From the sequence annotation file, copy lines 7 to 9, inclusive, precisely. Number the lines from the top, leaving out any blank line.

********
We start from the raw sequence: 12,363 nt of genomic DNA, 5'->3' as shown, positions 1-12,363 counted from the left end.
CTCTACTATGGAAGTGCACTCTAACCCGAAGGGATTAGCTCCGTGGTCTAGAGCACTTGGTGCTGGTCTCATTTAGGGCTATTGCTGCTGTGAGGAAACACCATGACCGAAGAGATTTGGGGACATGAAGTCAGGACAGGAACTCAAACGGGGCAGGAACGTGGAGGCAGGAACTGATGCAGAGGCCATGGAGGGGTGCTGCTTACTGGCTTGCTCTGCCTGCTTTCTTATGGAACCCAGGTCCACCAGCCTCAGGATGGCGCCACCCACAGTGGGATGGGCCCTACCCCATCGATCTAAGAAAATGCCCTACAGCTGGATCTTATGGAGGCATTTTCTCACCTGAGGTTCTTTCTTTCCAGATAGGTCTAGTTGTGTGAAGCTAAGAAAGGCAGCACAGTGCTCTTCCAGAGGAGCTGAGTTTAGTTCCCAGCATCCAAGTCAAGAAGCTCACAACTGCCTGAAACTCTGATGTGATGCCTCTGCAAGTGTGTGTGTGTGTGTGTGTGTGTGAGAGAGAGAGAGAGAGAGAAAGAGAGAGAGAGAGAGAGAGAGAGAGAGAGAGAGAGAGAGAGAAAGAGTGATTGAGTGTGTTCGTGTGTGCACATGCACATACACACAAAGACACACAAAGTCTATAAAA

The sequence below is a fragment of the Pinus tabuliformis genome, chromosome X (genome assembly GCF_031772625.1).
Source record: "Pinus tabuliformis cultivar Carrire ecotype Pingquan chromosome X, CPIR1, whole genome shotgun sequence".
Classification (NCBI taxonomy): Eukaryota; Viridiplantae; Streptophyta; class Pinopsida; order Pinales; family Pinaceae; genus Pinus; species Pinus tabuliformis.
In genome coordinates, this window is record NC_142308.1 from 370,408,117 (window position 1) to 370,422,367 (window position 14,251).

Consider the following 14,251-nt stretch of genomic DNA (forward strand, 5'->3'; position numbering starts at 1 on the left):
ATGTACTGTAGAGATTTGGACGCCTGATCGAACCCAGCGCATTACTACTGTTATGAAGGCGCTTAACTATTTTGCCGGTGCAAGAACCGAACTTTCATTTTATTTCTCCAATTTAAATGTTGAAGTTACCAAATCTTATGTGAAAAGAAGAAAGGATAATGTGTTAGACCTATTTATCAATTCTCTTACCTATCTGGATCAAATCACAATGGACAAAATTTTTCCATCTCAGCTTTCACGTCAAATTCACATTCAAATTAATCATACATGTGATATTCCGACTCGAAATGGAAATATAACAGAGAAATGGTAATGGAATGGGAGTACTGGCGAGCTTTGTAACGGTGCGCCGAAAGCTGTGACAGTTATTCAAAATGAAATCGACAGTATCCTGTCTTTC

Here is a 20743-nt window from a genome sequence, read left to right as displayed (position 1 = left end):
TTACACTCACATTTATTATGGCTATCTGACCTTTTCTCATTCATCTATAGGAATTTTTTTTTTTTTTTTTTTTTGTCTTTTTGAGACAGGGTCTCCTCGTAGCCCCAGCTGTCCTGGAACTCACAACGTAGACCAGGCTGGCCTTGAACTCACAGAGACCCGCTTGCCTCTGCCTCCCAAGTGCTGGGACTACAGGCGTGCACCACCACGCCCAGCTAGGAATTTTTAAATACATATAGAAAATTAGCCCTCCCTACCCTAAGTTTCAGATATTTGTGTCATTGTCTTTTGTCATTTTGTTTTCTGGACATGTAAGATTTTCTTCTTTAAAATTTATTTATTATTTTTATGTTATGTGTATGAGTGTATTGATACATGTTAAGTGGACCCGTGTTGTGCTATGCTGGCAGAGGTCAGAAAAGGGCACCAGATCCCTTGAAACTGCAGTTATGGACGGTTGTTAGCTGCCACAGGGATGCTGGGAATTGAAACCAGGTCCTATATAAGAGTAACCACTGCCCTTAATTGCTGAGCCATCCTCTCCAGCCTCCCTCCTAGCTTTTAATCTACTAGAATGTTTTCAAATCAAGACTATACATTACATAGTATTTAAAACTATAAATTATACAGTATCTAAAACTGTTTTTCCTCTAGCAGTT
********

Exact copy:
Consider the following 14,251-nt stretch of genomic DNA (forward strand, 5'->3'; position numbering starts at 1 on the left):
ATGTACTGTAGAGATTTGGACGCCTGATCGAACCCAGCGCATTACTACTGTTATGAAGGCGCTTAACTATTTTGCCGGTGCAAGAACCGAACTTTCATTTTATTTCTCCAATTTAAATGTTGAAGTTACCAAATCTTATGTGAAAAGAAGAAAGGATAATGTGTTAGACCTATTTATCAATTCTCTTACCTATCTGGATCAAATCACAATGGACAAAATTTTTCCATCTCAGCTTTCACGTCAAATTCACATTCAAATTAATCATACATGTGATATTCCGACTCGAAATGGAAATATAACAGAGAAATGGTAATGGAATGGGAGTACTGGCGAGCTTTGTAACGGTGCGCCGAAAGCTGTGACAGTTATTCAAAATGAAATCGACAGTATCCTGTCTTTC

Here is a 20743-nt window from a genome sequence, read left to right as displayed (position 1 = left end):